The Latest: Japanese PM say an open Europe is crucial

BRUSSELS (AP) — The latest on the European Union summit dealing with the Brexit negotiations (all times local)

1:10 p.m.

Japan's prime minister Shinzo Abe, who met his British counterpart Friday, says he will "continue to trust" the U.K.'s economy after its separation from the European Union.

Abe added that maintaining an open Europe is "a matter of concern to the world." He said he expected that investors from outside the EU will be able to have "clear future prospects" following Brexit.

Abe made the statements Saturday in London after a meeting with Prime Minister Theresa May.

May hailed Japan as Britain's closest Asian security partner and an important economically, noting that 1,000 Japanese companies including Honda, Hitachi and Mitsubishi employ 14,000 people in Britain.


12:15 p.m.

French President Francois Hollande says French voters have a choice to make about the future of Europe when they cast their ballots in the second round of the presidential election next weekend.

Speaking in Brussels, Hollande said the May 7 vote will show "whether the French people should fear an exit from the European Union. They have everything to win by staying in the European Union."

Hollande told reporters at a European Union summit Saturday that "it's a risk" should France follow Britain out of the 28-nation bloc if far-right leader Marine Le Pen becomes president.

He said: "We can see with the Brexit affair, there is no more protection, no more guarantees, no more internal market. For a country that is a member of the eurozone, there is no more single currency."


11.45 a.m.

Luxembourg Prime Minister Xavier Bettel says he thinks British Prime Minister Theresa May called a snap election was to be able to push for a more personalized exit from the European Union — "Theresa's Brexit."

Bettel said that "before you had the soft Brexit and the hard Brexit, and in future maybe you will have Theresa's Brexit, so maybe that is the reason she organized the elections."

Bettel says what's at stake for May in the June 8 elections is the fact that "she needs a strong mandate for the negotiations."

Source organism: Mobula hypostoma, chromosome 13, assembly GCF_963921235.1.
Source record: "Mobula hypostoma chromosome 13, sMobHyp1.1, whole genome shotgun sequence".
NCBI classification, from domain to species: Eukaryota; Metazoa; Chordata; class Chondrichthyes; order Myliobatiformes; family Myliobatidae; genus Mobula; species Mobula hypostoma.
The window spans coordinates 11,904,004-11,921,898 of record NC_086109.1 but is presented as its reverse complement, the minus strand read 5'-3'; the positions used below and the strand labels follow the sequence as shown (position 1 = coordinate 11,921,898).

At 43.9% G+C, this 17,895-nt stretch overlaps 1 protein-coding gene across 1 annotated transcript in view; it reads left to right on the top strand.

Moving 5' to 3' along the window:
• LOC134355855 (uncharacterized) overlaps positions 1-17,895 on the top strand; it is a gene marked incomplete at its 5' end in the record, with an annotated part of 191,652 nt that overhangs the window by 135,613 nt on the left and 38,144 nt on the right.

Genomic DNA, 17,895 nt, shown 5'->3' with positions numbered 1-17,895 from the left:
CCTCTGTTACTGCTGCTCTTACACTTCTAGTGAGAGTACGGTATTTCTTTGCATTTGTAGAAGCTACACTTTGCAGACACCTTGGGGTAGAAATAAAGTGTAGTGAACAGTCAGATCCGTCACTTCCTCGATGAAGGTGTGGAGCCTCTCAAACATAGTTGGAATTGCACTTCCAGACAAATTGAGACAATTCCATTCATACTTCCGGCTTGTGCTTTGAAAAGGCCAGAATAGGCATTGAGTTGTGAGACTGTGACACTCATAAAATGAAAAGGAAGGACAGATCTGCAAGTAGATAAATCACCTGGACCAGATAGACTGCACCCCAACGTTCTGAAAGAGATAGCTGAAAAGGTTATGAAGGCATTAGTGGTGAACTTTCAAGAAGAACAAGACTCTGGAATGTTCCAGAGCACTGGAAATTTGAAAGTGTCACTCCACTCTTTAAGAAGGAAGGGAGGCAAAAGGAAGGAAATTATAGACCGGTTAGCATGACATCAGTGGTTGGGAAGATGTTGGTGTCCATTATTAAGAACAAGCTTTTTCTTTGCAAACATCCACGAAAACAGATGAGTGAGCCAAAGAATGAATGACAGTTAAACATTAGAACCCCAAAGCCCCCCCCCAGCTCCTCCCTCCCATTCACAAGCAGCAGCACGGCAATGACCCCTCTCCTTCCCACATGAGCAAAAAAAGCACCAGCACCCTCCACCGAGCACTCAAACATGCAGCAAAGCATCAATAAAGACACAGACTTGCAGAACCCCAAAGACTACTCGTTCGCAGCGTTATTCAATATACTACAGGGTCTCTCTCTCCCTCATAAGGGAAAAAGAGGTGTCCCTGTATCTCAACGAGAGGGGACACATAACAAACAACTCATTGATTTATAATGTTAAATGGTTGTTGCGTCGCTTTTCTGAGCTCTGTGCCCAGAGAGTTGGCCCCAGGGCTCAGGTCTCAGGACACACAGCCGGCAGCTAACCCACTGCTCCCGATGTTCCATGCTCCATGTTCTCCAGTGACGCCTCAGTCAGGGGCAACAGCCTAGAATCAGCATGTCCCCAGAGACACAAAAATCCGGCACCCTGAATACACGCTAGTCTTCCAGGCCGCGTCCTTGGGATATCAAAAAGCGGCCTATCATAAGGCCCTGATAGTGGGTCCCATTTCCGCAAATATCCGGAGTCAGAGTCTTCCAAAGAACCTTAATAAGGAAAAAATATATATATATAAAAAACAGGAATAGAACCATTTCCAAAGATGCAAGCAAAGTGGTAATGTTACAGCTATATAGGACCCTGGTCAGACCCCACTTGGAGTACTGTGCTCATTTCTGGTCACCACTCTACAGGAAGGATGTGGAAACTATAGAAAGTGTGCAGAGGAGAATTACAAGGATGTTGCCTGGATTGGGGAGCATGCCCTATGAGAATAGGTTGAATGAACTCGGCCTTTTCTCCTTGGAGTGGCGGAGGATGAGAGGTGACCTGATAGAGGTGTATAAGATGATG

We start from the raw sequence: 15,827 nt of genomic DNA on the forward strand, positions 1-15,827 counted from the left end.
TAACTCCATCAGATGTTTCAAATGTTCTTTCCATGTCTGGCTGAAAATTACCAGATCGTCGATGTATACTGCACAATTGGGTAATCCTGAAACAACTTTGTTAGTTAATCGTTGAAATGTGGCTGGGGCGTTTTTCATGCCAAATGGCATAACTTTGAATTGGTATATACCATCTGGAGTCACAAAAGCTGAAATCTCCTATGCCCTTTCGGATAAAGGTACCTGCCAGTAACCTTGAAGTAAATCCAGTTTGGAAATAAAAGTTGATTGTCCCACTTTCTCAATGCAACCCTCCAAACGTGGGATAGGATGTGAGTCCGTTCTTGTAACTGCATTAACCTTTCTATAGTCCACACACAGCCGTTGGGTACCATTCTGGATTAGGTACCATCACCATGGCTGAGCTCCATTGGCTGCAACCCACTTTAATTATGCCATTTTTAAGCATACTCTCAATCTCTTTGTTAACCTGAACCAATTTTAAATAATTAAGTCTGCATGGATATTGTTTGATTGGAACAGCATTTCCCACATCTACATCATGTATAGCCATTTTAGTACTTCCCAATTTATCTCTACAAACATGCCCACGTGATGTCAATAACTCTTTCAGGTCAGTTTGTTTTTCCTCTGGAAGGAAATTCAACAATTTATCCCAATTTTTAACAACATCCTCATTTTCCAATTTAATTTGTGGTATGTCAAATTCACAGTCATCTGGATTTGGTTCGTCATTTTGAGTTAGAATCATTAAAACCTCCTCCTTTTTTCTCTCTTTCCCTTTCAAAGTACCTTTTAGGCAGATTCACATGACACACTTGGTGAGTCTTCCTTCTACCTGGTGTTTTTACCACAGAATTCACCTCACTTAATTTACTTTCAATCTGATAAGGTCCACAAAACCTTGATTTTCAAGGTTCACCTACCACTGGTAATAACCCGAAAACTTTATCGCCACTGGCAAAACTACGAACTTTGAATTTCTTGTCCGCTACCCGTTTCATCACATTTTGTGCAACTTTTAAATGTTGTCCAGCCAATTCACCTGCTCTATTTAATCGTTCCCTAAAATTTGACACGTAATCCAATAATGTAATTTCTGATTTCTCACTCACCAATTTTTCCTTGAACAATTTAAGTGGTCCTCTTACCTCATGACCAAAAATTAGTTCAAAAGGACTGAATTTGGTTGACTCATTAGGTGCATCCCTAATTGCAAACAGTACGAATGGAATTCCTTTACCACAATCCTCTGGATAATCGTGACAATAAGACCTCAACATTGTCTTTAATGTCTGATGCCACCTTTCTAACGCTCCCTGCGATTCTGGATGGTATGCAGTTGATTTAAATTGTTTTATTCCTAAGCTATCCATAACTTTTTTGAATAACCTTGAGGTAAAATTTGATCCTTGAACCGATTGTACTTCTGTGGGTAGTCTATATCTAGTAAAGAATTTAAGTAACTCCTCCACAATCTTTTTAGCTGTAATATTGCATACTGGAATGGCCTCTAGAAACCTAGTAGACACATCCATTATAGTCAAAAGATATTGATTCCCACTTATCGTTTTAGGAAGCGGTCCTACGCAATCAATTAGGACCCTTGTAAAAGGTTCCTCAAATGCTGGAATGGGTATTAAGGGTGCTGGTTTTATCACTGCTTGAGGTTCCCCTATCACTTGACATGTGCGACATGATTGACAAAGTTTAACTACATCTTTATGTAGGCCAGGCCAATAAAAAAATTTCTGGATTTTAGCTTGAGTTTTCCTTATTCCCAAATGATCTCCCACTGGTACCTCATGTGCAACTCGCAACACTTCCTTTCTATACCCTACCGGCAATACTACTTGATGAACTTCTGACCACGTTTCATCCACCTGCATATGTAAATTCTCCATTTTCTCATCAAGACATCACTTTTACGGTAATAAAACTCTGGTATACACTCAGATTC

Bettel adds: "For the moment, we are in suspense."


11:30 a.m.

Dutch Prime Minister Mark Rutte says that as soon as there is sufficient trust between the EU nations and Britain on core issues like citizen's rights, the divorce bill and the Irish border, both sides can proceed to discuss future relations.

Rutte, who stressed the importance of Britain to the Dutch economy, says that "as you get to a certain level, as far as possible, and say now we are confident about this, then we have to swiftly start talking about the future relationships — trade and also politics."

Rutte says it "is in the Dutch interest to have good agreements on the divorce proceedings but also about future relations."

Rutte said he was confident the 27 would start the two-year negotiations standing shoulder to shoulder. He says: "We have to show unity, and I have the impression that we will succeed."


10:00 a.m.

EU Council President Donald Tusk says that Britain will face a united bloc of 27 EU nations in the two years of divorce negotiations and said the welfare of citizens and families living in each other's nations will be the priority once the talks start.

The 27 EU leaders are meeting to finalize the cornerstones of their negotiating stance after British Prime Minister Theresa May triggered the exit talks on March 29. The negotiations themselves are to start shortly after snap elections in Britain on June 8.

Tusk said Saturday that all sides "need solid guarantees for all citizens and their families who will be affected by Brexit on both sides. This must be the No. 1 priority."